This is not a Gordon Ramsay bashing exercise. I’m a fan, obsessively watching his television programmes, marvelling at how he gets away with his antics on and off screen, and will never forget the lunch I had at Claridge’s when he was in charge of its restaurant (and oh how I wish it had been dinner so it could have gone on for longer). But, sadly, he seems to have done it again, doesn’t he – let things slip and not only at his own expense.

Many restaurants with Michelin Stars are, as is the case with The London NYC, in hotels which have their own reputations to manage. If a hotel restaurant is failing (and there are usually many signs), it is as much an issue for the hotel as it is for the restaurateur. Who wasn’t looking – at comments from customers, or tip sizes, or bookings, or local chat, or reviews? And who allowed it to get so bad that the restaurant was stripped not of one of its two stars, but both? To play on Lady Bracknell’s words in The Importance of being Earnest, “To lose one Michelin Star, Mr Ramsay, may be regarded as a misfortune; to lose both looks like carelessness”.

In this case, it is a double dose of carelessness. Late in 2009, Gordon Ramsay sold his stake in The London NYC; it had gained two Michelin Stars but hadn’t gone down well with New Yorkers; there were complications with heavily unionised staff; and it was losing money at a frightening pace; he continued to give menu and service advice – and the use of his name.

My advice is always to try to avoid a crisis – there is always something that can be done to reduce risks and it is more than disappointing that business leaders prefer not to spend relatively little on risk management even if they face spending far more on the (sometimes inevitable) crisis that follows. In this case, why did Gordon Ramsay continue to be associated with a restaurant that wasn’t working well? Was he simply dazzled by the Stars?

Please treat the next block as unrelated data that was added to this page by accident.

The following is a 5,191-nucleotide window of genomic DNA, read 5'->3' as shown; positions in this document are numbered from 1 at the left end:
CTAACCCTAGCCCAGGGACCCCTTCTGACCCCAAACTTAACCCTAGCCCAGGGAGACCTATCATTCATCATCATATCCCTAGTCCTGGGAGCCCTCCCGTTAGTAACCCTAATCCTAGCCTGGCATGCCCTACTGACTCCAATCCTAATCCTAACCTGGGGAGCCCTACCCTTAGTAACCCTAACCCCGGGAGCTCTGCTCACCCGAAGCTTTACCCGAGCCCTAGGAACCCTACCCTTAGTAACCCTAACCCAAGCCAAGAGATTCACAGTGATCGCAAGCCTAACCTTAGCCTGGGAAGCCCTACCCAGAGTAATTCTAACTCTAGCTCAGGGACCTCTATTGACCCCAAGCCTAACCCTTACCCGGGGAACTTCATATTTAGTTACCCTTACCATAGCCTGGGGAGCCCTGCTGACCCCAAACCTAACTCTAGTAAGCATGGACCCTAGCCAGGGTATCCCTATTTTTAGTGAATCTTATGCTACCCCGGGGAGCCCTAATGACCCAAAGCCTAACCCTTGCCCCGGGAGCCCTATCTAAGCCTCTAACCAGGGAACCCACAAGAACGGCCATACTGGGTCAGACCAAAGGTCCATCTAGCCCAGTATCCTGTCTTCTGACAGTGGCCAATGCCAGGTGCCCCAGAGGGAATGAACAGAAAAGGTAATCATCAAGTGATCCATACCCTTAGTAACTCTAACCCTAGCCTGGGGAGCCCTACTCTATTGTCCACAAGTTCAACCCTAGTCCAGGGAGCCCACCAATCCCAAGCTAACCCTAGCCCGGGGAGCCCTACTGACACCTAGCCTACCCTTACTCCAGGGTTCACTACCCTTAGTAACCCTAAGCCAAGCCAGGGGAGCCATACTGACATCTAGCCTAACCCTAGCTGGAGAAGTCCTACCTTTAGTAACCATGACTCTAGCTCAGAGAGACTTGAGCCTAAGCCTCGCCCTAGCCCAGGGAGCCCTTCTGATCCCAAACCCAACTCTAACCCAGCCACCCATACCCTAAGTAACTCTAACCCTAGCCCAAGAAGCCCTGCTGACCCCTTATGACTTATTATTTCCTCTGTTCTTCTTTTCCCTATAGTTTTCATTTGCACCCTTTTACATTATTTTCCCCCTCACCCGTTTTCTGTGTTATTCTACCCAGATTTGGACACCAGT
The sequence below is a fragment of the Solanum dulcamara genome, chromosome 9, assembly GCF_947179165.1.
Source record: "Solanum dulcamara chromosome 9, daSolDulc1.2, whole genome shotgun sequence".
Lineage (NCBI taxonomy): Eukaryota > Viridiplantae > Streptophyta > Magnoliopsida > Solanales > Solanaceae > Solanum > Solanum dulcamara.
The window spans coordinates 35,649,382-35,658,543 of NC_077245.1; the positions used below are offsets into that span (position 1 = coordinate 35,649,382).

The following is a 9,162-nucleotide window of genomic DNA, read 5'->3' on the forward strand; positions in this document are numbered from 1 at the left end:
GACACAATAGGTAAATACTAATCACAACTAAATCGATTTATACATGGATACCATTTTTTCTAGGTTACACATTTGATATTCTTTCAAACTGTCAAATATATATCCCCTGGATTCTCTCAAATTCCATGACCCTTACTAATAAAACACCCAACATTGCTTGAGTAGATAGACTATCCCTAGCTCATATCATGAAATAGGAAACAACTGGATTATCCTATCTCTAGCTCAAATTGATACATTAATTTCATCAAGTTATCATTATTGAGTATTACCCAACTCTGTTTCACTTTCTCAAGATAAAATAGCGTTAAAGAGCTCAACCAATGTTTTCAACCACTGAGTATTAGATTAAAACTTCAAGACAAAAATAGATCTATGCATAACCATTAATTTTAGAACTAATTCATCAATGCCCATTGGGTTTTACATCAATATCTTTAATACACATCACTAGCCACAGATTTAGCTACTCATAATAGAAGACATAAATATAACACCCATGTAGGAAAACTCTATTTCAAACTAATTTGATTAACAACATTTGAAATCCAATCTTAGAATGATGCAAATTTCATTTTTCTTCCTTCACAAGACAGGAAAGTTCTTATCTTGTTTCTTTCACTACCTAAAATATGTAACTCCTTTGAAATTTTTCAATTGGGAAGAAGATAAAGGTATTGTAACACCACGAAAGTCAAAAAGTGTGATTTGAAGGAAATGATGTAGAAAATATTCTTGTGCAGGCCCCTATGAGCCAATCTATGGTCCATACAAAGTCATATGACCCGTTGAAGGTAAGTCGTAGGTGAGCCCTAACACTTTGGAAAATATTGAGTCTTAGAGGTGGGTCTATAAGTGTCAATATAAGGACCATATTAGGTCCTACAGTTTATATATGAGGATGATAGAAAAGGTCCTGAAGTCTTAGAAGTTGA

Leaving aside the issue that Gordon Ramsay and The London NYC failed to see this crisis coming, when a crisis blows what you say can mean the difference between protecting or damaging your reputation – for the long term.

Sitting at my MacBook Pro repeatedly Googling for a comment from Gordon Ramsay and The London NYC in response to being stripped of its Michelin Stars (nothing yet), I found a statement from The London NYC this July commenting on rumours that its two Gordon Ramsay restaurants were to close this September. The statement was given by The London NYC to Grub Street (a New York food news magazine) in July and has re-emerged in today’s UK’s Caterer and Hotelkeeper newsletter:

“We are currently engaged in ongoing negotiations with Local 6 [the hotel, restaurant, club and bartender employees union] regarding the renewal of the Gordon Ramsay Union contract. Hotel management and Union leadership have been working diligently to come to an amicable agreement. As a courtesy to our teams and the Union, we need to allow conversations to continue uninterrupted. It would be premature for us to provide information at this time, however we are confident we will be able to release a detailed update by end of this week or very early next week. We greatly appreciate your interest and look forward to sharing updates with you in an expeditious manner.”

It doesn’t say much, does it – because it can’t. As with almost every statement put out immediately after a crisis has blown, there is nothing much that can be said – because it is not known and speculating is never acceptable. But, you can – and must – say something that demonstrates a concern, a priority, a context, an emphasis, a respect for others caught up in the crisis with you – and that you are taking appropriate action. In reality, this statement – though it was given seemingly reluctantly and a little late – says rather a lot.

Now all that is needed is for both The London NYC and Gordon Ramsay to say something about their massive loss of two Michelin Stars. To minimise the damage to their worldwide reputations, they  must communicate.